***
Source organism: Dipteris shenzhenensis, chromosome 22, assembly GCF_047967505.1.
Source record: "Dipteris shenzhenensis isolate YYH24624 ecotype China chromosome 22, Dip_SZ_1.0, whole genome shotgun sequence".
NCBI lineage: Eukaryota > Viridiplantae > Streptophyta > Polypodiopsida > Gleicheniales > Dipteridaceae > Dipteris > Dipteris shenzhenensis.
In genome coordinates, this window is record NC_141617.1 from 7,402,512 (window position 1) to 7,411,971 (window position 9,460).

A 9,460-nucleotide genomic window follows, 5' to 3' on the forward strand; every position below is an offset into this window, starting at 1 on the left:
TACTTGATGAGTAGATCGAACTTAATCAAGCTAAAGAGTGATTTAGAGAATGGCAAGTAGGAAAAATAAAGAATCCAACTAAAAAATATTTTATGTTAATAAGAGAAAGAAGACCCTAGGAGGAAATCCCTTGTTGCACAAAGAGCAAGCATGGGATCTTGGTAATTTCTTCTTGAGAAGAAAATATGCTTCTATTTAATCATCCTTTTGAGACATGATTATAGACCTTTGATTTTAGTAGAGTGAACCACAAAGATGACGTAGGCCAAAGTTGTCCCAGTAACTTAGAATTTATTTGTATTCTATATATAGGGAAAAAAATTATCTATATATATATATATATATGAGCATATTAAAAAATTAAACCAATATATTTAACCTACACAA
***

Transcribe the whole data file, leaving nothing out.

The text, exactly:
Source organism: Dipteris shenzhenensis, chromosome 22, assembly GCF_047967505.1.
Source record: "Dipteris shenzhenensis isolate YYH24624 ecotype China chromosome 22, Dip_SZ_1.0, whole genome shotgun sequence".
NCBI lineage: Eukaryota > Viridiplantae > Streptophyta > Polypodiopsida > Gleicheniales > Dipteridaceae > Dipteris > Dipteris shenzhenensis.
In genome coordinates, this window is record NC_141617.1 from 7,402,512 (window position 1) to 7,411,971 (window position 9,460).

A 9,460-nucleotide genomic window follows, 5' to 3' on the forward strand; every position below is an offset into this window, starting at 1 on the left:
TACTTGATGAGTAGATCGAACTTAATCAAGCTAAAGAGTGATTTAGAGAATGGCAAGTAGGAAAAATAAAGAATCCAACTAAAAAATATTTTATGTTAATAAGAGAAAGAAGACCCTAGGAGGAAATCCCTTGTTGCACAAAGAGCAAGCATGGGATCTTGGTAATTTCTTCTTGAGAAGAAAATATGCTTCTATTTAATCATCCTTTTGAGACATGATTATAGACCTTTGATTTTAGTAGAGTGAACCACAAAGATGACGTAGGCCAAAGTTGTCCCAGTAACTTAGAATTTATTTGTATTCTATATATAGGGAAAAAAATTATCTATATATATATATATATATGAGCATATTAAAAAATTAAACCAATATATTTAACCTACACAA